01/18/2011, 01:44 PM

we have studied b^^z and z^^b alot.

they can be expressed by sexp_b and slog_b.

but what about f(z) = a , a^^a = z ?

so apart from superlog and superexp , how about a superlambert ?

what brings us to the core of the question :

is superlambert(z) always defined on C* ?

do we need " new numbers " to compute superlambert(z) ?

to give a nice equation for the superlambert , superlambert solves for 'a' in :

sexp_a(a) = z

and how do we solve that ?

maybe like this :

sexp_a(a) + a = z + a

a = sexp_a(a) + a - z

and take the iteration :

a_(n+1) = sexp_a_n(a_n) + a_n - z

to find 'a' by the limit.

however that seems dubious and/or chaotic to me.

not to mention iteration cycles.

what else can we do ?

is there an easy proof that there is always a complex 'a' ?

i think we can conclude there is always a complex 'a' because of riemann surfaces IF f(z) or z^z is locally holomorphic for each z.

this is because IF z^^z is locally holomorphic and defined for all z , then z^z has a riemann surface with range C* , so we have a mapping from C* to C*

... which can be inverted to arrive at another C* to C* mapping.

however notice the 2 IF's and the fact that we havent managed to work in all bases yet !

regards

tommy1729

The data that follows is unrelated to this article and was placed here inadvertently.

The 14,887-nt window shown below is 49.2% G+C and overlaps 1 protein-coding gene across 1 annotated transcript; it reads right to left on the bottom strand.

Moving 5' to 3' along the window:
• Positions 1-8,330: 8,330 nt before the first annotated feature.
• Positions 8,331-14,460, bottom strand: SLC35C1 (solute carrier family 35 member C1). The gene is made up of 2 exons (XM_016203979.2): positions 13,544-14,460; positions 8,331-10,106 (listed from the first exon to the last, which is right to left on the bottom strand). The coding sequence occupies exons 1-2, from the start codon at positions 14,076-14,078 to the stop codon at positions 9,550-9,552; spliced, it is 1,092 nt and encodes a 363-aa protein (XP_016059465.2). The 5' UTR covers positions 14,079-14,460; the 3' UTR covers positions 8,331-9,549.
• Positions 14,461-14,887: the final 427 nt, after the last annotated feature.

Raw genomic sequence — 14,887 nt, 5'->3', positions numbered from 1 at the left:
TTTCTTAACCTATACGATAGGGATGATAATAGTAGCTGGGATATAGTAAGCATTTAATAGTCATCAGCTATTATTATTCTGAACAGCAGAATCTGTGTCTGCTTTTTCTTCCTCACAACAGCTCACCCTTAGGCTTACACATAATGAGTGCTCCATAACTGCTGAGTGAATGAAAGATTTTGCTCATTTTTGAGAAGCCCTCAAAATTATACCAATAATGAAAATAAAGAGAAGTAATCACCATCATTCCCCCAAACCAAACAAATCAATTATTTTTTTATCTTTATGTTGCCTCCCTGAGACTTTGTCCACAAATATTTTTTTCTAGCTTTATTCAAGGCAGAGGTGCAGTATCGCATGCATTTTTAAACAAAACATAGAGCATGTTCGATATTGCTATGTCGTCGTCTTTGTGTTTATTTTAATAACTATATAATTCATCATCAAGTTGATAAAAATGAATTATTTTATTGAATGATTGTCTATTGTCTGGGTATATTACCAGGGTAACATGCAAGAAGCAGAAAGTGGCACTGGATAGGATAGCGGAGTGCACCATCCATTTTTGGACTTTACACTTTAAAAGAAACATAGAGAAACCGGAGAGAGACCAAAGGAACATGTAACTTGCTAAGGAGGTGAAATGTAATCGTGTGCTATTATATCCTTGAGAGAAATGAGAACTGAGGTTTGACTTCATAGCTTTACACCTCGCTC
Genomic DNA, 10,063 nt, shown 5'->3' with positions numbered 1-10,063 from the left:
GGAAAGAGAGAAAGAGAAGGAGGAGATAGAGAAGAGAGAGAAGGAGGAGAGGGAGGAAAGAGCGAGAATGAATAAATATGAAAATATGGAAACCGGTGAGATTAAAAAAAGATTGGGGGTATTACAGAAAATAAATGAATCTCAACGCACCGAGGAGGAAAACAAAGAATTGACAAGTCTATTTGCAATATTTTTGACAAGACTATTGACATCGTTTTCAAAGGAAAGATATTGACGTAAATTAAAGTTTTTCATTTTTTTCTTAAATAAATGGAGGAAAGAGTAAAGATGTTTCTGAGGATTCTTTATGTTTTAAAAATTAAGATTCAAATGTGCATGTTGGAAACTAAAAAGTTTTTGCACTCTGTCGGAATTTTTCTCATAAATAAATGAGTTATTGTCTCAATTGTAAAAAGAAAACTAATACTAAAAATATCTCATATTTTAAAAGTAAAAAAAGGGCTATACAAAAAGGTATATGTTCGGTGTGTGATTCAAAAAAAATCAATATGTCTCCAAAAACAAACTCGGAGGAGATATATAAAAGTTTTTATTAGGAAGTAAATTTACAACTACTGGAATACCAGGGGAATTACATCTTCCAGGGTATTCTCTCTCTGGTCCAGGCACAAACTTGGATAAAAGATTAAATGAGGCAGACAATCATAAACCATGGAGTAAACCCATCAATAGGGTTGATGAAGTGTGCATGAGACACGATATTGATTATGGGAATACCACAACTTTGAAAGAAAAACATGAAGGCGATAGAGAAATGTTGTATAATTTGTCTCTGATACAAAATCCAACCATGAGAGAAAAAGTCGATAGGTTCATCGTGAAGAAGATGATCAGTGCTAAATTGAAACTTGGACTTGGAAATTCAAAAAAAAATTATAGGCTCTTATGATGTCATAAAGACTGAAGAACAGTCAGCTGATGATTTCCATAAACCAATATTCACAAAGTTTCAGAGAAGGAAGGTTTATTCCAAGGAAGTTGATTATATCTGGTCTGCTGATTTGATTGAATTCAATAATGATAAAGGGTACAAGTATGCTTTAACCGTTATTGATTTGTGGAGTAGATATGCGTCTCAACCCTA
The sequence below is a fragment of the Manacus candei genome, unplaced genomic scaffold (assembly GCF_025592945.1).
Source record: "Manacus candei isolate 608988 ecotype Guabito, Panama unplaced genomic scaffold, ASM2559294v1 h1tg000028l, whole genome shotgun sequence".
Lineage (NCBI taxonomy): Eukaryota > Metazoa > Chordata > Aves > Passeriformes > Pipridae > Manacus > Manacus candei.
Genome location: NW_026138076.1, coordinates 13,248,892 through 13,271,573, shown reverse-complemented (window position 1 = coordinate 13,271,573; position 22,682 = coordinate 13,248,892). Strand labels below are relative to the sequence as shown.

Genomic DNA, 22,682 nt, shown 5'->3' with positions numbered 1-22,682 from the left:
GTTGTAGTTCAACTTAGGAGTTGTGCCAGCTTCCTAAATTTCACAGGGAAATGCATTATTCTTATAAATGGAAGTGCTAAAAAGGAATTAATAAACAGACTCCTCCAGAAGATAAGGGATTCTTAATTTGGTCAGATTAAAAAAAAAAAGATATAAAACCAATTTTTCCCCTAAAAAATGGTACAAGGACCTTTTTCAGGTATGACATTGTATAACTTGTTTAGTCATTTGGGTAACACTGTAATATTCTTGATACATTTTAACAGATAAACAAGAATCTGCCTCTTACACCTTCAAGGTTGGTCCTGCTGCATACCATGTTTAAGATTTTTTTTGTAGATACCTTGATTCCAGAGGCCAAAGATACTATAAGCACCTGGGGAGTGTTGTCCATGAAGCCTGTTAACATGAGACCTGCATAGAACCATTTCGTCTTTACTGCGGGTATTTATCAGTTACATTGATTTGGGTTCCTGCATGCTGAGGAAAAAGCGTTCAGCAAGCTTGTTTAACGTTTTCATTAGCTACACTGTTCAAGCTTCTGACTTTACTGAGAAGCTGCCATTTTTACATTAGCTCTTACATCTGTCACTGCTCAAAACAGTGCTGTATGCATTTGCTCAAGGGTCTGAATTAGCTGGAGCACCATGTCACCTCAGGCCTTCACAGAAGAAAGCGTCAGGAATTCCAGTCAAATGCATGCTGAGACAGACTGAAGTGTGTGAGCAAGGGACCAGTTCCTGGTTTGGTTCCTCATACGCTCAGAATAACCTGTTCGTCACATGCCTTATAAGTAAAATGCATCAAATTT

they can be expressed by sexp_b and slog_b.

but what about f(z) = a , a^^a = z ?

so apart from superlog and superexp , how about a superlambert ?

what brings us to the core of the question :

is superlambert(z) always defined on C* ?

do we need " new numbers " to compute superlambert(z) ?

to give a nice equation for the superlambert , superlambert solves for 'a' in :

sexp_a(a) = z

and how do we solve that ?

maybe like this :

sexp_a(a) + a = z + a

a = sexp_a(a) + a - z

and take the iteration :

a_(n+1) = sexp_a_n(a_n) + a_n - z

to find 'a' by the limit.

however that seems dubious and/or chaotic to me.

not to mention iteration cycles.

what else can we do ?

is there an easy proof that there is always a complex 'a' ?

i think we can conclude there is always a complex 'a' because of riemann surfaces IF f(z) or z^z is locally holomorphic for each z.

this is because IF z^^z is locally holomorphic and defined for all z , then z^z has a riemann surface with range C* , so we have a mapping from C* to C*

... which can be inverted to arrive at another C* to C* mapping.

however notice the 2 IF's and the fact that we havent managed to work in all bases yet !

regards

tommy1729